Any one of you can recreate the world of the dinosaurs by carefully planning out a terrarium styled enclosure. Check out PeterC's photographs of his set up. Now shrink that to fit much smaller species. The objective is to create a living breathing habitat where you have control over temperature. You must insure that you can easily clean the enclosure and that it has adequate air circulation. Anyway, the objective of this experimental design is to create a model from which larger enclosures can be planned out in the future. The advantage of creating this ecohabitat is that if you create with the camera in mind- in other words you make it so the denizens can be easily photographed without disturbing them- and yet the 'set' looks like nature- is that you can create some google films or youtube reels.

The idea here is to recreate the murals of Charles R. Knight-without the violence naturally:
www.naturalhistorymag.com/.../1938_02_slide4.jpg

This exercise is all about perspective and scale.
Create a world where from the camera's perspective, a herd of hermit crabs appear to be as large as some prehistoric life forms the size of bison. Your button quail will be this world's elephant birds.
Tiny turtles become enormous tortoises and a baby iguana looks like a komodo dragon. The fish seem as big as mackerels and the plants -
well you can really get carried away with all the mosses and cork bark and so on. Just have fun. This ecohabitat will end up being alot more interesting than television, especially if you have the animals search their food like they would in nature rather than gather around a trough like domestic farm animals. A spray of millet here- some rooted sprouts over there- The communication between different animals will become something akin to a ballet- provided you don't include vicious things that want to hurt one another and you provide lots of room for everyone.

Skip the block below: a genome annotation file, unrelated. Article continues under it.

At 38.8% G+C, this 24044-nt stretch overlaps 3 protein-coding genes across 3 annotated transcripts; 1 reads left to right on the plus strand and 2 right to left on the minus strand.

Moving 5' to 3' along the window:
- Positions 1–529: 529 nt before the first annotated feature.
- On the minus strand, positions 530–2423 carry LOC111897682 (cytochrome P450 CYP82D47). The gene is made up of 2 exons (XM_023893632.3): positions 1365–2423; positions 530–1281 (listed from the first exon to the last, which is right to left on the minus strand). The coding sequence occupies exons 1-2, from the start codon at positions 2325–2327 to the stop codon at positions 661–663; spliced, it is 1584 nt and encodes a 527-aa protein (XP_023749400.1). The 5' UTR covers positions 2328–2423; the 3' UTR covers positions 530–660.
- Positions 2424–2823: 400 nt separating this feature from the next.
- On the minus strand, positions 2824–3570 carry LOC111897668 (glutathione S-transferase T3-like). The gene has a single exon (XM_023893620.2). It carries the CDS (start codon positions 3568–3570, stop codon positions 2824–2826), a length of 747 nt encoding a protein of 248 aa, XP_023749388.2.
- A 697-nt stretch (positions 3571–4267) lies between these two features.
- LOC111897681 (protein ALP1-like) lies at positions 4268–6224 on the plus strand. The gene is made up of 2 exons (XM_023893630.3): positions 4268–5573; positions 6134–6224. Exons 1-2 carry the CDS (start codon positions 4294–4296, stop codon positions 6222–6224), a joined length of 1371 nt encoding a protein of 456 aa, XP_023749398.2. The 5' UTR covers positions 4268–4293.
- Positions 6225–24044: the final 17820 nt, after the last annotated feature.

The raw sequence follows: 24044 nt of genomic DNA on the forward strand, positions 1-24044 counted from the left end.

Here are some of my favorite species for model ecohabitat:

African Butterfly fish:
http://www.aquahobby.com/gallery/e_pantodon.php

Painted Button Quail:
http://www.gbwf.org/quail/buttonquail.html

Hermit Crabs:
http://en.wikibooks.org/wiki/Animal_Care/Land_hermit_crab

Flower Mantis:
http://www.centralpets.com/animals/insects/praying_mantis/pry5994.html

Baby Green Iguanas:
http://www.greenigsociety.org/


Now obviously, you will see that each of these species has its own range of ecological parameters that require the habitat to be complex.

Many zoo exhibits in the reptile house especially, will include multiple microhabitats within a single exhibit. Visit a nearby zoo and get some ideas or search the net:

http://sanantonio.about.com/od/recreationfitness/ig/San-Antonio-Zoo---Reptiles/Snake---San-Antonio-Zoo.--32.htm

Obviously, you can do this with larger creatures but perfecting our technique in creating the ultimate multi-dimensional exhibit/habitat is probably most feasible when done at the smallest scale and work up from there.

When you finally get your exhibit ready for filming try and take thorough notes and get current on animal behavior, especially as it relates to animal communication and signals:
http://en.wikipedia.org/wiki/Animal_communication

When you go to posting your photos of your observations- the human is outside the photo- everything is focused on animals and their environment. It will be a challenge to remove every tiny dish and telltale sing of human life from the 'set' but get your habitat just right and go from there.
I can guarantee you that you will learn volumes as you go and that it will not be a waste of time or energy.
This is how you prepare for the detail oriented management of exceedingly hard to rear species and also- the more delicate chicks.
The know it alls will learn from your technique and observations and you will have an impact on the way that they see the significance of different behaviors in their birds as well.